Thursday, May 31, 2012

‘That High and Lonesome Sound’

Posting this unexpected interesting announcement makes the sad news about the death of Doc Watson yesterday a little easier to take. The Ninth Manhattan District’s German Masonic Charitable Foundation will host its first Traveling Man Bluegrass Festival next month at its German Masonic Park in Tappan.
Traveling Man Bluegrass Festival
Saturday, June 16, from noon to nine
German Masonic Park
120 Western Highway
Tappan, New York
Tickets are $25 each, and a portion of each sale will be donated to the Masonic Medical Research Laboratory for Sudden Infant Death Syndrome research and other efforts into SIDS research.
Tickets are available here.

Wednesday, May 30, 2012

‘Light and meditation’

Historic Munn Lodge No. 203 will host a Festive Board June 14 to honor W. Milton Sporn for his contributions to the Craft, AND the occasion will be marked by a lecture delivered by W. Lenny Lubitz titled “The Influence of Light and Meditation in Masonic Ritual.”

Lenny is a friend of the Magpie. We frequent the same venues, from ALR to ICHF and more. I know he regards Masonic education very seriously, so I do not hesitate to recommend hearing him speak.

Cost is only $25 per person, and the event is open to Apprentices and Fellows.


Monday, May 28, 2012

‘Freedom is a light’


Facing Independence Hall is George Washington, standing in one of only five public squares
planned in William Penn’s 1682 survey of Philadelphia.

“Freedom is a Light for which many men have died in darkness” is the main inscription
on the Tomb of the Unknown Soldier in Washington Square Park in Philadelphia, Pennsylvania.

Today I’m just repeating a previous Memorial Day post, but with a different angle.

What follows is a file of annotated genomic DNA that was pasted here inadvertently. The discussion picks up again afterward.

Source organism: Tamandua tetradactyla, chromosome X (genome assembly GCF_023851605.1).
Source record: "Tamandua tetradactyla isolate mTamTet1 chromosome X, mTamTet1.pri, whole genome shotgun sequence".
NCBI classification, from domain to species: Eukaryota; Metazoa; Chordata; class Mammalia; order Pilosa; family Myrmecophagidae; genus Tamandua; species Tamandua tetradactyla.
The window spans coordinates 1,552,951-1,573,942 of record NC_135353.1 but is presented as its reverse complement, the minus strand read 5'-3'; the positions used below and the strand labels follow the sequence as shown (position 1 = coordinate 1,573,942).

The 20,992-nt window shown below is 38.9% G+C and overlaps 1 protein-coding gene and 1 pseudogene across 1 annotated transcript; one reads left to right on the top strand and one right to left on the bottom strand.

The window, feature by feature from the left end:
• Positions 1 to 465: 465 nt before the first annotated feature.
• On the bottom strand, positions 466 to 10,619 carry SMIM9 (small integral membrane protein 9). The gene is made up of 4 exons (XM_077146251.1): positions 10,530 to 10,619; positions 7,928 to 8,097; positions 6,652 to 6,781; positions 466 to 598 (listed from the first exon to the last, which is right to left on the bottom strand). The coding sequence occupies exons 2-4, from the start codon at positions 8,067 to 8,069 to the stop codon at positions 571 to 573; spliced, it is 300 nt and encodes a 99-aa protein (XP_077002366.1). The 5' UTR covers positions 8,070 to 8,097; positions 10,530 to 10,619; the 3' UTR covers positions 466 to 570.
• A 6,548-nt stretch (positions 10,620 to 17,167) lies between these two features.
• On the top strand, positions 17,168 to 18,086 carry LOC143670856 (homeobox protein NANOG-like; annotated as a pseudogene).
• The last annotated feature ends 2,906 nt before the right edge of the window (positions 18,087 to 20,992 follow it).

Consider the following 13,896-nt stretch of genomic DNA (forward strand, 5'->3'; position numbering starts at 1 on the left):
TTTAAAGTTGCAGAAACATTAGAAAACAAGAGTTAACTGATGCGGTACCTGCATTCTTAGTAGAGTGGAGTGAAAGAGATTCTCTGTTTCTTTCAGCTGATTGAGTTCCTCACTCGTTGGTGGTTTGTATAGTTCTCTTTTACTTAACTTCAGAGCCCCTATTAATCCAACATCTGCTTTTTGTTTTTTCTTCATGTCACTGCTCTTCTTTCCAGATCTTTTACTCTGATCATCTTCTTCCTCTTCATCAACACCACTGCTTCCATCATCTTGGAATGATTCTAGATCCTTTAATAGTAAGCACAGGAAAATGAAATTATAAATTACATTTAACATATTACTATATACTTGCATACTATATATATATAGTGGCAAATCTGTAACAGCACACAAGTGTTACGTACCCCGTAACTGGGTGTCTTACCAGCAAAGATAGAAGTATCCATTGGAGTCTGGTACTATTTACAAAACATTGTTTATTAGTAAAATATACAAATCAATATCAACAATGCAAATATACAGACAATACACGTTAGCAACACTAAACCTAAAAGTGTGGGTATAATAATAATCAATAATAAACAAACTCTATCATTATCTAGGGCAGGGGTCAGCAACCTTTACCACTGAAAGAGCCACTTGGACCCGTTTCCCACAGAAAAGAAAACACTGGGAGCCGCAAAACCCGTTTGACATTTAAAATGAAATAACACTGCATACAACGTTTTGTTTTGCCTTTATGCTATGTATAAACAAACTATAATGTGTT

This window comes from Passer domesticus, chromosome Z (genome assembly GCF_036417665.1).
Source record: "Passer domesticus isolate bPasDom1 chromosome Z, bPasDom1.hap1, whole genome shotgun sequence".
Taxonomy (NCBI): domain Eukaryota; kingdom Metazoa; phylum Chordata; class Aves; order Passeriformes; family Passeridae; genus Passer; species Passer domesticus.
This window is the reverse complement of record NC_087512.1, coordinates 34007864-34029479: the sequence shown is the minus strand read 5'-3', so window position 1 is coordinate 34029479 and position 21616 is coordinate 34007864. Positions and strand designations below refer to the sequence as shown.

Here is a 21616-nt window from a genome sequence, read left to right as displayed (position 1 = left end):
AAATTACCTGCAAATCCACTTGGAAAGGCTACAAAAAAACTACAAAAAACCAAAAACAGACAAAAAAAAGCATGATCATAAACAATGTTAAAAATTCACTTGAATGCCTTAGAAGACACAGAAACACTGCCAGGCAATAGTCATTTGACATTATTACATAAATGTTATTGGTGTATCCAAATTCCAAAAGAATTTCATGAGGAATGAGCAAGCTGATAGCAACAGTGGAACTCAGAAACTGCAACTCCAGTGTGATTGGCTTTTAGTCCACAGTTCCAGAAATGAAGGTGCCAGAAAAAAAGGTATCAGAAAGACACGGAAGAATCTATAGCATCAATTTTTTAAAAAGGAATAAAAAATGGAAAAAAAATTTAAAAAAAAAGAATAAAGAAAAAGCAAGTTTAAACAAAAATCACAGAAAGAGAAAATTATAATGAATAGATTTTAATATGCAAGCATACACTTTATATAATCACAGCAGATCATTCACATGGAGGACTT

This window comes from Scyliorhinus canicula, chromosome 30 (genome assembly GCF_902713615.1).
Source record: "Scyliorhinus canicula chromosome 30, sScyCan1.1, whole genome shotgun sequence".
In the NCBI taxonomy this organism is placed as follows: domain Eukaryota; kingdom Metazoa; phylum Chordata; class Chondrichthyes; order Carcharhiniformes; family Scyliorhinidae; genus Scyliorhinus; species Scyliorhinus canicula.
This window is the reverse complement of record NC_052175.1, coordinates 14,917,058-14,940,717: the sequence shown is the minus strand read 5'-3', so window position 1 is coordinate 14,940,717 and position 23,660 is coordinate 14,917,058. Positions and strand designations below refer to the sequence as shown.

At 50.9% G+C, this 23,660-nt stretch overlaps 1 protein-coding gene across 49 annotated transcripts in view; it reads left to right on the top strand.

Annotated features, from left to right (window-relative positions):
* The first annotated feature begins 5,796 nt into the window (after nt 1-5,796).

In everyday life, I think most people forget the meaning of patriotism, allowing that unifying virtue to be blended with what really is jingoism, or at best a “me too” moment, free of commitment or sacrifice.

As is often the case, the rituals of Scottish Rite Masonry help me make sense of such concepts. The Master of the Symbolic Lodge Degree (20º) in the A&ASR Southern Jurisdiction puts it succinctly:

“Patriotism, willing to sacrifice itself for the common good, even when neither thanks nor honor follow it; that asks not whether that which the country requires will or will not be popular, but does the right without regard to consequences. Let there be Light!”

As you know, this national holiday began as Decoration Day, the occasion to adorn the graves of the fallen of the U.S. Civil War. Decoration Day was established by General Order No. 11, issued by Gen. John Logan on May 5, 1868, who vowed: “If other eyes grow dull, other hands slack, and other hearts cold in the solemn trust, ours shall keep it well as long as the light and warmth of life remain to us.”

Again it is Scottish Rite that says it all. From the Chapter of Rose Croix: “So may the Light that never fails, the Love that never forgets, and the Life that never ends, illumine our world.”


Saturday, May 26, 2012

‘To keep and not conceal’